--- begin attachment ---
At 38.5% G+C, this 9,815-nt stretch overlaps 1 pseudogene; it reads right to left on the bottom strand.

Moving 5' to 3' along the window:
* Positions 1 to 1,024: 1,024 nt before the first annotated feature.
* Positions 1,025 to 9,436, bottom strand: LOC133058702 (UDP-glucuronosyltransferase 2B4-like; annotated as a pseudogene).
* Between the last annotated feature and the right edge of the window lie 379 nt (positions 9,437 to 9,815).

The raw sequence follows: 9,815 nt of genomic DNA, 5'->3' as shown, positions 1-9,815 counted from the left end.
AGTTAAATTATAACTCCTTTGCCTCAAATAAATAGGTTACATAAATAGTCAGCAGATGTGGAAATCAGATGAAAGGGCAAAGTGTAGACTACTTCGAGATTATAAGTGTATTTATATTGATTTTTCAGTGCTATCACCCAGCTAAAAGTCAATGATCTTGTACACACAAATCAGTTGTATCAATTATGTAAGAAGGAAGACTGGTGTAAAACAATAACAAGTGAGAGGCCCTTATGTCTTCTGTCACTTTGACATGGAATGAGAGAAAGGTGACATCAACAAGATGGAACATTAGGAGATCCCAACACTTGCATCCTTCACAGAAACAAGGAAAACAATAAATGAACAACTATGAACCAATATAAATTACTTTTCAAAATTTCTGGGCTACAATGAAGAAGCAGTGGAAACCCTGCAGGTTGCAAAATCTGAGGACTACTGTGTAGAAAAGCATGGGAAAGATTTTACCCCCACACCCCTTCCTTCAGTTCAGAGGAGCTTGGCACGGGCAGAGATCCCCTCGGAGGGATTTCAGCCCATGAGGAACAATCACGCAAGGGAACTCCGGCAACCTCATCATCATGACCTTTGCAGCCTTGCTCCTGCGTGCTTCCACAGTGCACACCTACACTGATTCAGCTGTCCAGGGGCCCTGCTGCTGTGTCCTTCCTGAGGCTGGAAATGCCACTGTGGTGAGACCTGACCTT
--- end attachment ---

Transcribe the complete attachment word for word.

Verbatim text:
At 38.5% G+C, this 9,815-nt stretch overlaps 1 pseudogene; it reads right to left on the bottom strand.

Moving 5' to 3' along the window:
* Positions 1 to 1,024: 1,024 nt before the first annotated feature.
* Positions 1,025 to 9,436, bottom strand: LOC133058702 (UDP-glucuronosyltransferase 2B4-like; annotated as a pseudogene).
* Between the last annotated feature and the right edge of the window lie 379 nt (positions 9,437 to 9,815).

The raw sequence follows: 9,815 nt of genomic DNA, 5'->3' as shown, positions 1-9,815 counted from the left end.
AGTTAAATTATAACTCCTTTGCCTCAAATAAATAGGTTACATAAATAGTCAGCAGATGTGGAAATCAGATGAAAGGGCAAAGTGTAGACTACTTCGAGATTATAAGTGTATTTATATTGATTTTTCAGTGCTATCACCCAGCTAAAAGTCAATGATCTTGTACACACAAATCAGTTGTATCAATTATGTAAGAAGGAAGACTGGTGTAAAACAATAACAAGTGAGAGGCCCTTATGTCTTCTGTCACTTTGACATGGAATGAGAGAAAGGTGACATCAACAAGATGGAACATTAGGAGATCCCAACACTTGCATCCTTCACAGAAACAAGGAAAACAATAAATGAACAACTATGAACCAATATAAATTACTTTTCAAAATTTCTGGGCTACAATGAAGAAGCAGTGGAAACCCTGCAGGTTGCAAAATCTGAGGACTACTGTGTAGAAAAGCATGGGAAAGATTTTACCCCCACACCCCTTCCTTCAGTTCAGAGGAGCTTGGCACGGGCAGAGATCCCCTCGGAGGGATTTCAGCCCATGAGGAACAATCACGCAAGGGAACTCCGGCAACCTCATCATCATGACCTTTGCAGCCTTGCTCCTGCGTGCTTCCACAGTGCACACCTACACTGATTCAGCTGTCCAGGGGCCCTGCTGCTGTGTCCTTCCTGAGGCTGGAAATGCCACTGTGGTGAGACCTGACCTT